Tuesday, February 9, 2010

Do You Huck Weave?

Here we go again - another nor'easter is heading our way. Snow Fall Prediction:12 - 20 inches - did I mention our snow blower is broken - this is not going to be fun!

This morning as I was procrastinating - rummaging through a drawer - I found something I hadn't seen in years - my middle school home economics leaflet on Huck Weaving - copyright 1936! Honestly, I'm not that old - look closely, the reprint was 1964 - I'm not that old either!

Have you ever heard of Huck Weaving? Huck weaving tea towels is done on a special fabric - popcorn fabric - that is woven with an elevated weave. Using embroidery floss, you weave through the elevated loops of the fabric to create beautiful patterns on top of the fabric without any floss showing on the reverse of the fabric. It's a method of surface design - pretty sure that phrase, "surface design", was not part of the vocabulary in 1936. I learned how to huck weave tea towels in that middle school home ec class - and until a few years ago kept those two tea towels close at hand. The honey comb weave below was the design I selected for my tea towels. I used two shades of blue floss on a white towel - I'd love to show you a photo of my towels, but I've looked everywhere and they are no where to be found.

A few years ago I was in an antique shop and saw a pile of tea towels - you guessed right - they were all huck weave tea towels. I bought the whole pile of them. Over the years I've given away all but two of them as hostess gifts. I hope the recipients appreciate how unusual they are. If you're interested in huck weaving - google it - I found a number of interesting sites on line with free patterns and shops selling the popcorn fabric.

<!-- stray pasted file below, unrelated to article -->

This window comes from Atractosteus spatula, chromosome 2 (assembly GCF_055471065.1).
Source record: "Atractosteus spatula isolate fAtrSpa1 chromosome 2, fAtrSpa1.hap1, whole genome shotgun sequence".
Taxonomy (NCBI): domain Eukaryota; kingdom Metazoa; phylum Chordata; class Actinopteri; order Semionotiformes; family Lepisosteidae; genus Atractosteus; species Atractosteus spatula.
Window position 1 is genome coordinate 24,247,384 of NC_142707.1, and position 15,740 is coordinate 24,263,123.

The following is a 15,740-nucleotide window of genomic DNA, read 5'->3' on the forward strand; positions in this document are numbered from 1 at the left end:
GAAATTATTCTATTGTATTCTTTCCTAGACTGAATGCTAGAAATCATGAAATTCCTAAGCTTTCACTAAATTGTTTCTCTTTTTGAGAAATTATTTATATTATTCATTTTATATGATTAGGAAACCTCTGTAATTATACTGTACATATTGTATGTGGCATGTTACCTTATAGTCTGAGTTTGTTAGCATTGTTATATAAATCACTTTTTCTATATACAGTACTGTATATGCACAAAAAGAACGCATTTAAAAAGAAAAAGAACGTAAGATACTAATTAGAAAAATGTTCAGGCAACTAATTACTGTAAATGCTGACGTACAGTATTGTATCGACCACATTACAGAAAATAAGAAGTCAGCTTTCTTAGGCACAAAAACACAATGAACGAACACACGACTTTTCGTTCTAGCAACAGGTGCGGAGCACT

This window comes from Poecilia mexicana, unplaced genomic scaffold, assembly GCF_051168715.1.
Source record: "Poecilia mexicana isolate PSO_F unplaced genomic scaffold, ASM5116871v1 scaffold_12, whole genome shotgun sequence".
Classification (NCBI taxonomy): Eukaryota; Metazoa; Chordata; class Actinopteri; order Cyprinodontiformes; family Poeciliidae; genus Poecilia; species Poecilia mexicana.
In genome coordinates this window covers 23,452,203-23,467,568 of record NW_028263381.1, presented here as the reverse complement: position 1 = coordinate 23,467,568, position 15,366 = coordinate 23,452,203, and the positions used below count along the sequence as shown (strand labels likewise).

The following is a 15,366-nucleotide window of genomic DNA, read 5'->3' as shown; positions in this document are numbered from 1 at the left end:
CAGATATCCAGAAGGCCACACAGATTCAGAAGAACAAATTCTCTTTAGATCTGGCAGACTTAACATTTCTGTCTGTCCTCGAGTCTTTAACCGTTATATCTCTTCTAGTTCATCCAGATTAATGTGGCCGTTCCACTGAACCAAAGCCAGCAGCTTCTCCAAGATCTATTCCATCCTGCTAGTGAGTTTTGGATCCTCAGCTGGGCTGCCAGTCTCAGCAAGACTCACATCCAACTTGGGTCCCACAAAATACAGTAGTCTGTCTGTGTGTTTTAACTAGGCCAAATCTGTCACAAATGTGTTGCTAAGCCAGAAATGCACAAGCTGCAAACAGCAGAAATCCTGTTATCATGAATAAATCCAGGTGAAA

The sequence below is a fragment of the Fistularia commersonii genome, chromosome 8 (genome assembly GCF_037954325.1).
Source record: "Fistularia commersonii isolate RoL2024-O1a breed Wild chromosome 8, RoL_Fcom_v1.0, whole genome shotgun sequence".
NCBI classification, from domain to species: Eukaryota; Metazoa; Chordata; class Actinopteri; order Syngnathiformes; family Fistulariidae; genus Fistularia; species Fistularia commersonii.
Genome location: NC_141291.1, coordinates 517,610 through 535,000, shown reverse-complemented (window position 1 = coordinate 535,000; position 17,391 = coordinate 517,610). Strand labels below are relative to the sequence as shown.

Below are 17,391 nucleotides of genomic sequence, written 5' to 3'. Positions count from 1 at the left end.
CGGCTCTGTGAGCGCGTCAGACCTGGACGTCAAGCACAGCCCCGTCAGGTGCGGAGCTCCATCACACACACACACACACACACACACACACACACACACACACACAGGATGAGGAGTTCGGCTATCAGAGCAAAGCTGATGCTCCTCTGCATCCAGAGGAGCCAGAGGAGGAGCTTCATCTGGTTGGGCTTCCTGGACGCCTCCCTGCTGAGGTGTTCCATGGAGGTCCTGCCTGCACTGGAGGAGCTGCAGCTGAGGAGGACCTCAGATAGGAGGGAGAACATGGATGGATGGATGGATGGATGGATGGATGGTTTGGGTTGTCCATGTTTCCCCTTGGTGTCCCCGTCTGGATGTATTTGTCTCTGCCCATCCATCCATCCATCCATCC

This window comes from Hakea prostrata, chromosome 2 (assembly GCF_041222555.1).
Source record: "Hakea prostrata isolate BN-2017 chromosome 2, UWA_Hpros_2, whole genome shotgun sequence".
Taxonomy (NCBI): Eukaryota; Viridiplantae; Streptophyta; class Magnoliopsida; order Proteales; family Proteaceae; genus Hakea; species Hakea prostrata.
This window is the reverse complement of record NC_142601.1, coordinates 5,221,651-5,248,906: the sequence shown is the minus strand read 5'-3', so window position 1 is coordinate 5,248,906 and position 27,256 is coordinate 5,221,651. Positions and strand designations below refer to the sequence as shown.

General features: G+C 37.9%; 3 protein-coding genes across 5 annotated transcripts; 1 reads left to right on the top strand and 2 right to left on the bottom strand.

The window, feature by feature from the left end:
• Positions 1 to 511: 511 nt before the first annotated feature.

Dinner last night was so simple and so delicious I have to share it. We had turkey burgers stuffed with Shropshire cheese. Shropshire cheese is made in England and is a cross between Stilton and Cheshire - it's flavor is unmistakable. Simply use ground turkey breast to make the patties and stuff with the cheese. Sprinkle with salt and pepper and saute in olive oil until golden. I served it on a rosemary roll and topped it with caramelized onions - no ketchup for this burger - you want to enjoy the flavor of the Shropshire.

I was busy in the kitchen last night - in addition to dinner, I made a wonderful turkey, vegetable noodle soup - 5 quarts to be exact! I used a rich homemade turkey stock frozen from the holidays as the base, and roasted 2 meaty turkey thighs to anchor the soup. Greens are a wonderful addition to almost any soup - here I added kale - perks up the color and nutritional value.

Time to share my noodle secret. I hate mushy noodles. When making a noodle soup I prepare the soup to the point of adding the noodles and then chill the soup thoroughly. I cook my noodles separately - in this case playful noodle rings - rinse in cold water to chill, and then add to the chilled soup. This cooking method prevents the noodles from becoming mushy. Soup prepared in this manner freezes well.

1 comment:

Kelly Meanix said...

I never knew that was how you kept the noodles from getting mushy! You constantly amaze me.
I love the tea towels, they would make some lovely gifts...hint hint!

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